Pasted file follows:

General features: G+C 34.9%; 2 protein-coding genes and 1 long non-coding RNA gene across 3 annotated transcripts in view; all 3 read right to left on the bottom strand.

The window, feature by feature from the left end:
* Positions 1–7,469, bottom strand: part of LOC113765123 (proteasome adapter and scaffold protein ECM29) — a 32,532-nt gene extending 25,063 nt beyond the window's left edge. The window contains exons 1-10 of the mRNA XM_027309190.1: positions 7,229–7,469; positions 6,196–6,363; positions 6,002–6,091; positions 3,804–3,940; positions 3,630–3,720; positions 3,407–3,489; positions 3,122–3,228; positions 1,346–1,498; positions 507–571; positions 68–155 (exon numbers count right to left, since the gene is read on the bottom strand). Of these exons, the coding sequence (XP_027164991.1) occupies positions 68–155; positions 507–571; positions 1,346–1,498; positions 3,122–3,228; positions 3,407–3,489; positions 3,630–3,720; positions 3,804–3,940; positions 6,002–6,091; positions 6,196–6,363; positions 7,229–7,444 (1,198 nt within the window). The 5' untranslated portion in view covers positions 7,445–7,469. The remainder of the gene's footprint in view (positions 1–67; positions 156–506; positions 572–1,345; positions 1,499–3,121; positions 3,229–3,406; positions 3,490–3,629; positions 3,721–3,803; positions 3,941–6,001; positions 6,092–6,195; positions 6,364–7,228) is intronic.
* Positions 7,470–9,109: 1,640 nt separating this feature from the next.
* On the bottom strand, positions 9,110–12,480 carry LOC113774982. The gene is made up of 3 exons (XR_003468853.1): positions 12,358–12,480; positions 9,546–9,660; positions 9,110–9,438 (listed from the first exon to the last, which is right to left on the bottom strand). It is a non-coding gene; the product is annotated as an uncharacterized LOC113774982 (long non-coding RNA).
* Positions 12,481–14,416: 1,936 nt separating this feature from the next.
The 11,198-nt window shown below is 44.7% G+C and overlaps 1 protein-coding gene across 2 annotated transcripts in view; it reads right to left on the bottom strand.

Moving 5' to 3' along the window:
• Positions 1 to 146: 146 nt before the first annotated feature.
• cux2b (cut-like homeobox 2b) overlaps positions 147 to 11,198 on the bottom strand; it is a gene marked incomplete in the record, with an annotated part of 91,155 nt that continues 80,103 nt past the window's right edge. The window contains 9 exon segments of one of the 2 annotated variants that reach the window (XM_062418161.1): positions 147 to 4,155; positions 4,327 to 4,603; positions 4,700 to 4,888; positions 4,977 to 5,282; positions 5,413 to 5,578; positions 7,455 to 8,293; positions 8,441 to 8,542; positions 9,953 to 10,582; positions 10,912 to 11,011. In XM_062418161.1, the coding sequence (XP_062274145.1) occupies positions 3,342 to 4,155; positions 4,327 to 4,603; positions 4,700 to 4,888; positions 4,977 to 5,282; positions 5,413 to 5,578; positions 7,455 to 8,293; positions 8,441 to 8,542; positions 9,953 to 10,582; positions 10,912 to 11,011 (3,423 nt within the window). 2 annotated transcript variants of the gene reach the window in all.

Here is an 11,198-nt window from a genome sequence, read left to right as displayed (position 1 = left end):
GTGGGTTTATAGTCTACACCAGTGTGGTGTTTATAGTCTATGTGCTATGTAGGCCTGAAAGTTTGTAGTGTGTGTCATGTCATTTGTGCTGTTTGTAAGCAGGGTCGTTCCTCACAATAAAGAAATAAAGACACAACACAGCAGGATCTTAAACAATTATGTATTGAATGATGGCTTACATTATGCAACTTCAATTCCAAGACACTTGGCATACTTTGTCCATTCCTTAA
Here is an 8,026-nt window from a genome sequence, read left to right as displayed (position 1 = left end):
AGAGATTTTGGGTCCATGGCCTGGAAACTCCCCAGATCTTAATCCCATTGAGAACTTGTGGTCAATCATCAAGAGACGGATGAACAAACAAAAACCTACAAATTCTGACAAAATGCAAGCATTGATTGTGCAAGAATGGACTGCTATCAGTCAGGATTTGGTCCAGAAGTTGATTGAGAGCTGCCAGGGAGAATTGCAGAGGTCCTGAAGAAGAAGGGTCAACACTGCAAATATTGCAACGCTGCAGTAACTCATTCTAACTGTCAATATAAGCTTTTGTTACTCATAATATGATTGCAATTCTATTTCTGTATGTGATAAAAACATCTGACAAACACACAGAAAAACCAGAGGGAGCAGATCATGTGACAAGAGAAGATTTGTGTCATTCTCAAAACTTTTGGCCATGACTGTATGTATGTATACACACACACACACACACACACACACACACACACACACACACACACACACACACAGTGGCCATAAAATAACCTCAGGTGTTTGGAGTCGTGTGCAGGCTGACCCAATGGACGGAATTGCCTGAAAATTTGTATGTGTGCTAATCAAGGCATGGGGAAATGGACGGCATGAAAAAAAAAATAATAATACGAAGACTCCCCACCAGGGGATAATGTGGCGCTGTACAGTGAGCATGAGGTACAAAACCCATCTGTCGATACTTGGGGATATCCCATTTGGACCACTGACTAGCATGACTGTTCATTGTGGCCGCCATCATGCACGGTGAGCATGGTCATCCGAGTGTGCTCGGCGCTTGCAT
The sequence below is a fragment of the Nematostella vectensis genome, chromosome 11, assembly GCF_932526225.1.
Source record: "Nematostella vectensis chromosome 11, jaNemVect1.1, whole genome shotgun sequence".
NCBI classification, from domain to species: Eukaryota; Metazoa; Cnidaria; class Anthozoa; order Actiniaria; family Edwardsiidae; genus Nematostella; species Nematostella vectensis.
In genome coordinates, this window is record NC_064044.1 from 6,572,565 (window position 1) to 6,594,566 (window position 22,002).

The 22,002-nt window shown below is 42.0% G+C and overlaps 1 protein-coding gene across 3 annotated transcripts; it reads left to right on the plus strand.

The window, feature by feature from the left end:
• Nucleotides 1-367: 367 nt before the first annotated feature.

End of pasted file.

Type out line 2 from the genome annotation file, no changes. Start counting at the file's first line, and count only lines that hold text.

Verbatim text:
The window, feature by feature from the left end: